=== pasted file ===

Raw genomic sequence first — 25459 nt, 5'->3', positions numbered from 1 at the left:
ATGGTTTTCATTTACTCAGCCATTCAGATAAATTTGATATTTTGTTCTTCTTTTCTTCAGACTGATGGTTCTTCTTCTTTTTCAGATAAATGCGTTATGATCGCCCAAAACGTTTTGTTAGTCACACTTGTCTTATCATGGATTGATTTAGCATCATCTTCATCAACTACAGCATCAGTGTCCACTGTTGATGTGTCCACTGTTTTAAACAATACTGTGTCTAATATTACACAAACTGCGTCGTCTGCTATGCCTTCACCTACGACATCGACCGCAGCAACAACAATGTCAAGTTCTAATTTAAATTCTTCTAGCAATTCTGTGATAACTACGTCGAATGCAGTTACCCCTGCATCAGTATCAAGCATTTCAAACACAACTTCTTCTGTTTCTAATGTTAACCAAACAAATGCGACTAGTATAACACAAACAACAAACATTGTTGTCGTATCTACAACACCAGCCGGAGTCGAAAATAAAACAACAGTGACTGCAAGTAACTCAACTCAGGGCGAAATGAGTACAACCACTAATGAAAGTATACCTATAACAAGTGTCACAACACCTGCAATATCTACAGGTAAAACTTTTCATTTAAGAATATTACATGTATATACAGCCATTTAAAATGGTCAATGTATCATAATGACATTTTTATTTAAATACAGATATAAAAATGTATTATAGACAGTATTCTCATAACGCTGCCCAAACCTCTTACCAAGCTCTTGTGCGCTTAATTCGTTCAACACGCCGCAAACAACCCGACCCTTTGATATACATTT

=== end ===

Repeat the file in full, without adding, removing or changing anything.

Raw genomic sequence first — 25459 nt, 5'->3', positions numbered from 1 at the left:
ATGGTTTTCATTTACTCAGCCATTCAGATAAATTTGATATTTTGTTCTTCTTTTCTTCAGACTGATGGTTCTTCTTCTTTTTCAGATAAATGCGTTATGATCGCCCAAAACGTTTTGTTAGTCACACTTGTCTTATCATGGATTGATTTAGCATCATCTTCATCAACTACAGCATCAGTGTCCACTGTTGATGTGTCCACTGTTTTAAACAATACTGTGTCTAATATTACACAAACTGCGTCGTCTGCTATGCCTTCACCTACGACATCGACCGCAGCAACAACAATGTCAAGTTCTAATTTAAATTCTTCTAGCAATTCTGTGATAACTACGTCGAATGCAGTTACCCCTGCATCAGTATCAAGCATTTCAAACACAACTTCTTCTGTTTCTAATGTTAACCAAACAAATGCGACTAGTATAACACAAACAACAAACATTGTTGTCGTATCTACAACACCAGCCGGAGTCGAAAATAAAACAACAGTGACTGCAAGTAACTCAACTCAGGGCGAAATGAGTACAACCACTAATGAAAGTATACCTATAACAAGTGTCACAACACCTGCAATATCTACAGGTAAAACTTTTCATTTAAGAATATTACATGTATATACAGCCATTTAAAATGGTCAATGTATCATAATGACATTTTTATTTAAATACAGATATAAAAATGTATTATAGACAGTATTCTCATAACGCTGCCCAAACCTCTTACCAAGCTCTTGTGCGCTTAATTCGTTCAACACGCCGCAAACAACCCGACCCTTTGATATACATTT